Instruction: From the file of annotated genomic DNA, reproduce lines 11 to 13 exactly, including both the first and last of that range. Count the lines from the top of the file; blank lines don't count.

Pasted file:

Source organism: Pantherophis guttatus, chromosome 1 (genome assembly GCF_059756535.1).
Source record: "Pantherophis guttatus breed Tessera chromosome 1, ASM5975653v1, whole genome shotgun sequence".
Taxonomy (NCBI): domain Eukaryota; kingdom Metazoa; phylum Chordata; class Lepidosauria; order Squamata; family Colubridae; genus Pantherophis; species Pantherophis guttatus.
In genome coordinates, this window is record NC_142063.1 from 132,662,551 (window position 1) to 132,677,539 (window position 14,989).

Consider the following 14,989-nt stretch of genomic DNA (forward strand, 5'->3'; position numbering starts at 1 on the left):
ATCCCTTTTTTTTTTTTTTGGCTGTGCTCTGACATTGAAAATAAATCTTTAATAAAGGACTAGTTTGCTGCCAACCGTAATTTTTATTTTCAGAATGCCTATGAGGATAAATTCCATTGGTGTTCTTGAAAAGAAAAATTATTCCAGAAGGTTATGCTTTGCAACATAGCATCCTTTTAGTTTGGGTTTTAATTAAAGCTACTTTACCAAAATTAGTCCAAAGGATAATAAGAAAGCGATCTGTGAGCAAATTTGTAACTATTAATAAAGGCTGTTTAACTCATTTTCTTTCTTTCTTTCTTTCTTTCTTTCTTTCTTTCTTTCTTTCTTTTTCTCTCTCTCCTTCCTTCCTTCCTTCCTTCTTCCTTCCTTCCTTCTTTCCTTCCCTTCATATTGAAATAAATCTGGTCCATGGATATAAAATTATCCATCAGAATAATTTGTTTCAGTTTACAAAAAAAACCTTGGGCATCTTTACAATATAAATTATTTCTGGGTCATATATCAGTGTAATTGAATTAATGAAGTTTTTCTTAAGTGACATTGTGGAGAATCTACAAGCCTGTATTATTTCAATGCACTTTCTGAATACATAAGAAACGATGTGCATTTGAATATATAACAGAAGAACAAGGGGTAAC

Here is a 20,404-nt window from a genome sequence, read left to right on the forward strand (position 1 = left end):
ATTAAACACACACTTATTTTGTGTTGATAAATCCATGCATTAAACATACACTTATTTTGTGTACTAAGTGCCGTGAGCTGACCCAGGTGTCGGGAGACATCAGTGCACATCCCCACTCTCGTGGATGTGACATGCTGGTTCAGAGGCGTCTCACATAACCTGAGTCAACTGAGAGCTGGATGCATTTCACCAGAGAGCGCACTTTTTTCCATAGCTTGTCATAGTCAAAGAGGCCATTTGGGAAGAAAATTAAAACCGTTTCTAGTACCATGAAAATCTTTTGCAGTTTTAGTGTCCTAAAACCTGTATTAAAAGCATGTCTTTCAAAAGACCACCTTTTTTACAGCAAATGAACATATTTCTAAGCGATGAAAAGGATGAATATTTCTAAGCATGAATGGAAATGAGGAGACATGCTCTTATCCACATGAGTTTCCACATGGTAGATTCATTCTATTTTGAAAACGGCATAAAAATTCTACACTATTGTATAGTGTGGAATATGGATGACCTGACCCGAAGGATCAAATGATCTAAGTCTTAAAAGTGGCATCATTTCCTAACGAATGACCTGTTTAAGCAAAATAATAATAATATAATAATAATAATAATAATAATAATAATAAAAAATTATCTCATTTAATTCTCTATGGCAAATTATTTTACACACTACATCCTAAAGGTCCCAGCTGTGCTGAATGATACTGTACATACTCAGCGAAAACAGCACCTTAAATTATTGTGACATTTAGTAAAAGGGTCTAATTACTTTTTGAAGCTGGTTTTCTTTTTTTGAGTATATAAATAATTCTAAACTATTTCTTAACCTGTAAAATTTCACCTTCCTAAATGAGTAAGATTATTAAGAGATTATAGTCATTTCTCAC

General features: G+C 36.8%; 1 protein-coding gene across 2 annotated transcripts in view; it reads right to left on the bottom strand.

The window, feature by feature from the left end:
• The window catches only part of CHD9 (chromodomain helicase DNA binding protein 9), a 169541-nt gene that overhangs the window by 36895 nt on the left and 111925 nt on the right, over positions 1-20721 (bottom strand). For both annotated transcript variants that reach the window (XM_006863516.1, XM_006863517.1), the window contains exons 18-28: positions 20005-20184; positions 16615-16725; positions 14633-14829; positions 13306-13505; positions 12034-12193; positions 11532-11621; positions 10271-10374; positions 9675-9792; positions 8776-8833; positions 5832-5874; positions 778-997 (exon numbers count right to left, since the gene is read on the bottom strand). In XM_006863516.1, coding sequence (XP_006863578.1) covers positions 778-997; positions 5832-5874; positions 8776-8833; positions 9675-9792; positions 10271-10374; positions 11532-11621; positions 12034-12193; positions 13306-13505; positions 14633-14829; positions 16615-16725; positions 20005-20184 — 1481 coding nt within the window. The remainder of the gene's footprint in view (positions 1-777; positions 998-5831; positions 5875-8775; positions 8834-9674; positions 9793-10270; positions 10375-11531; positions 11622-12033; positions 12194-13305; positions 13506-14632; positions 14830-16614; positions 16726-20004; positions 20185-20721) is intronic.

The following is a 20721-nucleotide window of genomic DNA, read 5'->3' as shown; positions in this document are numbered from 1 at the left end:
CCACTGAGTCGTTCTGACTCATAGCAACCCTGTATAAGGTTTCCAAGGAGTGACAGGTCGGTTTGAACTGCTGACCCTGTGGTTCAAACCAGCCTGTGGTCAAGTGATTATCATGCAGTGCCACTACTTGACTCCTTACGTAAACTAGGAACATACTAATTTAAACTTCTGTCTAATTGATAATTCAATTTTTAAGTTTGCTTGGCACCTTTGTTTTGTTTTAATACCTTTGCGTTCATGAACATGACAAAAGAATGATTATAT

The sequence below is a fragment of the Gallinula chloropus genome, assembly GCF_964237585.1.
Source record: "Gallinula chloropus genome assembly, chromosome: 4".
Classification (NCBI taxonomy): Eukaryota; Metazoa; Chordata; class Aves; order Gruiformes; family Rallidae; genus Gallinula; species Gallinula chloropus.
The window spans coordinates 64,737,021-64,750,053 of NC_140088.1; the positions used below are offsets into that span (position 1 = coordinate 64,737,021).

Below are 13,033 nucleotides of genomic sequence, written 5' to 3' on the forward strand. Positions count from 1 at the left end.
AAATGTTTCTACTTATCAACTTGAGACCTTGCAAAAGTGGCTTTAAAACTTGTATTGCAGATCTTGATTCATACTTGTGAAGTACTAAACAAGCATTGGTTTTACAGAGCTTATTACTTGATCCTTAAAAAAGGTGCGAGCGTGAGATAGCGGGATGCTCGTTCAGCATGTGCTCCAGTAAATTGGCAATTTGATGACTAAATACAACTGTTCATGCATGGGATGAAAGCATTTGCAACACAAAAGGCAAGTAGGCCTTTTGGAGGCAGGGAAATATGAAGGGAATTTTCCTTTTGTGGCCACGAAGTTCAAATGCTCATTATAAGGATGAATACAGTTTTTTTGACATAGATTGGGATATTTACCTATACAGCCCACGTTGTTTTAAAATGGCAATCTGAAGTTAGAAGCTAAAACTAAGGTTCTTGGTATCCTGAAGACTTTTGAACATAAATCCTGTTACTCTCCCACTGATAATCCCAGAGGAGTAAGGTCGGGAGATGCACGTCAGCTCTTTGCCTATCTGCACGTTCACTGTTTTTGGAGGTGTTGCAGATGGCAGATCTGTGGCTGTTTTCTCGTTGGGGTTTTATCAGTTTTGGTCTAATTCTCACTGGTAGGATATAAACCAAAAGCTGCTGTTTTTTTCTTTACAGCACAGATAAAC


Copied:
• The window catches only part of CHD9 (chromodomain helicase DNA binding protein 9), a 169541-nt gene that overhangs the window by 36895 nt on the left and 111925 nt on the right, over positions 1-20721 (bottom strand). For both annotated transcript variants that reach the window (XM_006863516.1, XM_006863517.1), the window contains exons 18-28: positions 20005-20184; positions 16615-16725; positions 14633-14829; positions 13306-13505; positions 12034-12193; positions 11532-11621; positions 10271-10374; positions 9675-9792; positions 8776-8833; positions 5832-5874; positions 778-997 (exon numbers count right to left, since the gene is read on the bottom strand). In XM_006863516.1, coding sequence (XP_006863578.1) covers positions 778-997; positions 5832-5874; positions 8776-8833; positions 9675-9792; positions 10271-10374; positions 11532-11621; positions 12034-12193; positions 13306-13505; positions 14633-14829; positions 16615-16725; positions 20005-20184 — 1481 coding nt within the window. The remainder of the gene's footprint in view (positions 1-777; positions 998-5831; positions 5875-8775; positions 8834-9674; positions 9793-10270; positions 10375-11531; positions 11622-12033; positions 12194-13305; positions 13506-14632; positions 14830-16614; positions 16726-20004; positions 20185-20721) is intronic.

The following is a 20721-nucleotide window of genomic DNA, read 5'->3' as shown; positions in this document are numbered from 1 at the left end:
CCACTGAGTCGTTCTGACTCATAGCAACCCTGTATAAGGTTTCCAAGGAGTGACAGGTCGGTTTGAACTGCTGACCCTGTGGTTCAAACCAGCCTGTGGTCAAGTGATTATCATGCAGTGCCACTACTTGACTCCTTACGTAAACTAGGAACATACTAATTTAAACTTCTGTCTAATTGATAATTCAATTTTTAAGTTTGCTTGGCACCTTTGTTTTGTTTTAATACCTTTGCGTTCATGAACATGACAAAAGAATGATTATAT